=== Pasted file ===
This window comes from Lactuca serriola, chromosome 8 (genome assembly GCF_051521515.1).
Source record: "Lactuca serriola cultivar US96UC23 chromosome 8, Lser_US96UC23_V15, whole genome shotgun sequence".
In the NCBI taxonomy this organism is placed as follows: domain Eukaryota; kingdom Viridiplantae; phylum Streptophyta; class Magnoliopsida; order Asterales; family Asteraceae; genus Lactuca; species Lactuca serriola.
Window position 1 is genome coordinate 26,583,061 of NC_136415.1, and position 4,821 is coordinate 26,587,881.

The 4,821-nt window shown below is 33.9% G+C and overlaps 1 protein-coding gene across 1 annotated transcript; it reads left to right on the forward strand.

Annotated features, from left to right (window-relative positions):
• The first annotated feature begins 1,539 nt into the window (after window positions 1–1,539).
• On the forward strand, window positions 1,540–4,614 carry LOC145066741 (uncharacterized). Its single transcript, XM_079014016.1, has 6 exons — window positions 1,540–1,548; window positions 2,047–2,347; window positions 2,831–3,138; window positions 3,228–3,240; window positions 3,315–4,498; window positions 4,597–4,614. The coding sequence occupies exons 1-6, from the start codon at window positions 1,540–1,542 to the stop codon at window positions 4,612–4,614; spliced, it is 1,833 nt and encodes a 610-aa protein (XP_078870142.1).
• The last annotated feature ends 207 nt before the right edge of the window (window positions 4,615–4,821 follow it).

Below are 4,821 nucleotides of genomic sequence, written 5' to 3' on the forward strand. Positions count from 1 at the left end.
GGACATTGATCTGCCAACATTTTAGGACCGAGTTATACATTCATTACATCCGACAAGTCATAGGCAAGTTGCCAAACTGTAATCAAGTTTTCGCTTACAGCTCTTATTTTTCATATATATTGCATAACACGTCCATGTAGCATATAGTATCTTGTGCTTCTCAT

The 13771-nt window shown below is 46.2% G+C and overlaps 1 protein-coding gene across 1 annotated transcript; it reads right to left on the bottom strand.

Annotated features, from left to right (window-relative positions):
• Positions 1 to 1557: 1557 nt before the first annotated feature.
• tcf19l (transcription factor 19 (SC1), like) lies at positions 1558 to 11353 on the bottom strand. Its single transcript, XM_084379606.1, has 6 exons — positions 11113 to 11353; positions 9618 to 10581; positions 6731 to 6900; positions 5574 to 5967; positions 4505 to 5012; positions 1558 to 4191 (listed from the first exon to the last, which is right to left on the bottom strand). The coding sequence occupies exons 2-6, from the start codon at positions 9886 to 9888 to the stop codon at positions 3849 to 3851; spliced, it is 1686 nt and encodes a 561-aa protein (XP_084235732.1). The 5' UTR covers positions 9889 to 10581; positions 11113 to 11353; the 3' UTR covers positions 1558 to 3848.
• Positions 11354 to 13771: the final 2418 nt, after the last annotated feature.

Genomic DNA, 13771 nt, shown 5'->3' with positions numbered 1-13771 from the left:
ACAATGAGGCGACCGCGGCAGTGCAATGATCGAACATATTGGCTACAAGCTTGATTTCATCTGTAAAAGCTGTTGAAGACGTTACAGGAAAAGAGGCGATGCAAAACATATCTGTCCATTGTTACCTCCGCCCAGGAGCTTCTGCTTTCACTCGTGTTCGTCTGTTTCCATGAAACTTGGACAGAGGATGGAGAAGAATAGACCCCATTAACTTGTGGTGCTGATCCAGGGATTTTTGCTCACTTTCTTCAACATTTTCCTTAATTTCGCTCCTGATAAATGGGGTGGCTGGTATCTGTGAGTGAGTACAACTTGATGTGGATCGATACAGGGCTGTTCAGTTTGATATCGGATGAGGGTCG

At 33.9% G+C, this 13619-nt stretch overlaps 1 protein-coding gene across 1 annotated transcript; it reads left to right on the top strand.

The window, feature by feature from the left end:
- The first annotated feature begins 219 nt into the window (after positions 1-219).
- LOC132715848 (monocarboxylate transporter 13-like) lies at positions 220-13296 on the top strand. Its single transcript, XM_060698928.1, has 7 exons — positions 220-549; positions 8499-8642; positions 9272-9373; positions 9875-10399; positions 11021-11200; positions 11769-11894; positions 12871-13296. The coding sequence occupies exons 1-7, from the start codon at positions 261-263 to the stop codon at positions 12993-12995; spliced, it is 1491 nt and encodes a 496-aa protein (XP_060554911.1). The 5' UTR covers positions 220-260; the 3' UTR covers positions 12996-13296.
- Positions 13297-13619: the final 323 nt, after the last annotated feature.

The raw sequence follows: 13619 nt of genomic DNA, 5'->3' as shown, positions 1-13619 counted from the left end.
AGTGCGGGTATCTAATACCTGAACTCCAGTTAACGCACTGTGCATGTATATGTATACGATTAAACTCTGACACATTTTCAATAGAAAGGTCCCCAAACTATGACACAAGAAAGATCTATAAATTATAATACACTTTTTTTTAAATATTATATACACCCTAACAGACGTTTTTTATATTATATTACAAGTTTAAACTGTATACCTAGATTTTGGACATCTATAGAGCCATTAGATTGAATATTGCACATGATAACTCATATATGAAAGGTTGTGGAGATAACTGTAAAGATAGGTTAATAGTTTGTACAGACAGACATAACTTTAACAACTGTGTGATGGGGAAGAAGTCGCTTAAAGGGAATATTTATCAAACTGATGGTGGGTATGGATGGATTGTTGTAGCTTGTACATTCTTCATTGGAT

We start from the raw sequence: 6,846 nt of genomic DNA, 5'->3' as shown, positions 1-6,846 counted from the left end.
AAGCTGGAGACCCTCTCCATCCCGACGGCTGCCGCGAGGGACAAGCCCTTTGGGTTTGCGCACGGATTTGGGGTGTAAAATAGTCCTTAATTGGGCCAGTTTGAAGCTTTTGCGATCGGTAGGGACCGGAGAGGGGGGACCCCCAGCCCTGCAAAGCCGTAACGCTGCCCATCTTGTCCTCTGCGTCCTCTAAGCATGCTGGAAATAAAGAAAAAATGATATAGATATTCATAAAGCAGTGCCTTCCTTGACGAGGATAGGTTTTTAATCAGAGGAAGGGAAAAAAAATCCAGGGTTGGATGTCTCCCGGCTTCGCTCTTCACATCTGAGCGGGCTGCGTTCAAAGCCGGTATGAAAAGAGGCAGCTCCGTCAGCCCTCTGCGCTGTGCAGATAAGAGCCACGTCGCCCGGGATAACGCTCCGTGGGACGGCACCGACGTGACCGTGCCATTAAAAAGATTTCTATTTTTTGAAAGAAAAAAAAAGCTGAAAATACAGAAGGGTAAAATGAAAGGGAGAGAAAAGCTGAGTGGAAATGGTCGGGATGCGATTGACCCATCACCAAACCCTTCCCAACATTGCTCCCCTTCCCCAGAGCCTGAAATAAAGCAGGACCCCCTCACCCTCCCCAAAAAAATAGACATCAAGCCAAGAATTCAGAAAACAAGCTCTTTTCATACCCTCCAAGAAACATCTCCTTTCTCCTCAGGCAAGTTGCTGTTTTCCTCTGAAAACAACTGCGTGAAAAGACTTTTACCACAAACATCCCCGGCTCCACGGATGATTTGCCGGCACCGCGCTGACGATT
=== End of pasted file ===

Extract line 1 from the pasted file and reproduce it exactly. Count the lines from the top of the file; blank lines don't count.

This window comes from Lactuca serriola, chromosome 8 (genome assembly GCF_051521515.1).